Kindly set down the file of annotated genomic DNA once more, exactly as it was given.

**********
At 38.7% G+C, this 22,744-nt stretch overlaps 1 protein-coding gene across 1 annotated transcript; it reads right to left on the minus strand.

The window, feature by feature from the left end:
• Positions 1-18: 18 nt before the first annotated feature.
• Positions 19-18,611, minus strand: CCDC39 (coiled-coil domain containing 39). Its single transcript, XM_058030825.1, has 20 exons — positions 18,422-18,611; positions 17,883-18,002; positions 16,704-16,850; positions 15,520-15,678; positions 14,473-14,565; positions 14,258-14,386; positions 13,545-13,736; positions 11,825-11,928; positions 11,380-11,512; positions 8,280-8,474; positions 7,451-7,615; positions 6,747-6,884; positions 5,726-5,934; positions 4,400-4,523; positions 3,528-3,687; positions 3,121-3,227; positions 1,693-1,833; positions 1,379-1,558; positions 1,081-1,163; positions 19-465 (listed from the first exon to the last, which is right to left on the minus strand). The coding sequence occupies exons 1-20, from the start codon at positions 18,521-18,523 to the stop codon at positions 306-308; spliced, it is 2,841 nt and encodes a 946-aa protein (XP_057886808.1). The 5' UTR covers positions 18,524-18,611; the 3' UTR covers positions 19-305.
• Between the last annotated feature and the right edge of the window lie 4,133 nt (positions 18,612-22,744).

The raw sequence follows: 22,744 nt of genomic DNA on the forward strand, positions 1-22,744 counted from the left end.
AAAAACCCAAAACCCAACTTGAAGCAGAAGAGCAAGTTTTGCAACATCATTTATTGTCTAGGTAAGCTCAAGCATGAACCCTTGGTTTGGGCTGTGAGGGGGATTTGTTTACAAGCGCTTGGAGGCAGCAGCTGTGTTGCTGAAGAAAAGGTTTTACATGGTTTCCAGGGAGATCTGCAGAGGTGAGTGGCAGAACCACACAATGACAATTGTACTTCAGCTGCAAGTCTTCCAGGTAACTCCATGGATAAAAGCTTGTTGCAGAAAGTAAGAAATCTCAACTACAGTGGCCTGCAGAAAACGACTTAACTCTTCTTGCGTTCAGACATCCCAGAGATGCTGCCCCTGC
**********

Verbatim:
At 38.7% G+C, this 22,744-nt stretch overlaps 1 protein-coding gene across 1 annotated transcript; it reads right to left on the minus strand.

The window, feature by feature from the left end:
• Positions 1-18: 18 nt before the first annotated feature.
• Positions 19-18,611, minus strand: CCDC39 (coiled-coil domain containing 39). Its single transcript, XM_058030825.1, has 20 exons — positions 18,422-18,611; positions 17,883-18,002; positions 16,704-16,850; positions 15,520-15,678; positions 14,473-14,565; positions 14,258-14,386; positions 13,545-13,736; positions 11,825-11,928; positions 11,380-11,512; positions 8,280-8,474; positions 7,451-7,615; positions 6,747-6,884; positions 5,726-5,934; positions 4,400-4,523; positions 3,528-3,687; positions 3,121-3,227; positions 1,693-1,833; positions 1,379-1,558; positions 1,081-1,163; positions 19-465 (listed from the first exon to the last, which is right to left on the minus strand). The coding sequence occupies exons 1-20, from the start codon at positions 18,521-18,523 to the stop codon at positions 306-308; spliced, it is 2,841 nt and encodes a 946-aa protein (XP_057886808.1). The 5' UTR covers positions 18,524-18,611; the 3' UTR covers positions 19-305.
• Between the last annotated feature and the right edge of the window lie 4,133 nt (positions 18,612-22,744).

The raw sequence follows: 22,744 nt of genomic DNA on the forward strand, positions 1-22,744 counted from the left end.
AAAAACCCAAAACCCAACTTGAAGCAGAAGAGCAAGTTTTGCAACATCATTTATTGTCTAGGTAAGCTCAAGCATGAACCCTTGGTTTGGGCTGTGAGGGGGATTTGTTTACAAGCGCTTGGAGGCAGCAGCTGTGTTGCTGAAGAAAAGGTTTTACATGGTTTCCAGGGAGATCTGCAGAGGTGAGTGGCAGAACCACACAATGACAATTGTACTTCAGCTGCAAGTCTTCCAGGTAACTCCATGGATAAAAGCTTGTTGCAGAAAGTAAGAAATCTCAACTACAGTGGCCTGCAGAAAACGACTTAACTCTTCTTGCGTTCAGACATCCCAGAGATGCTGCCCCTGC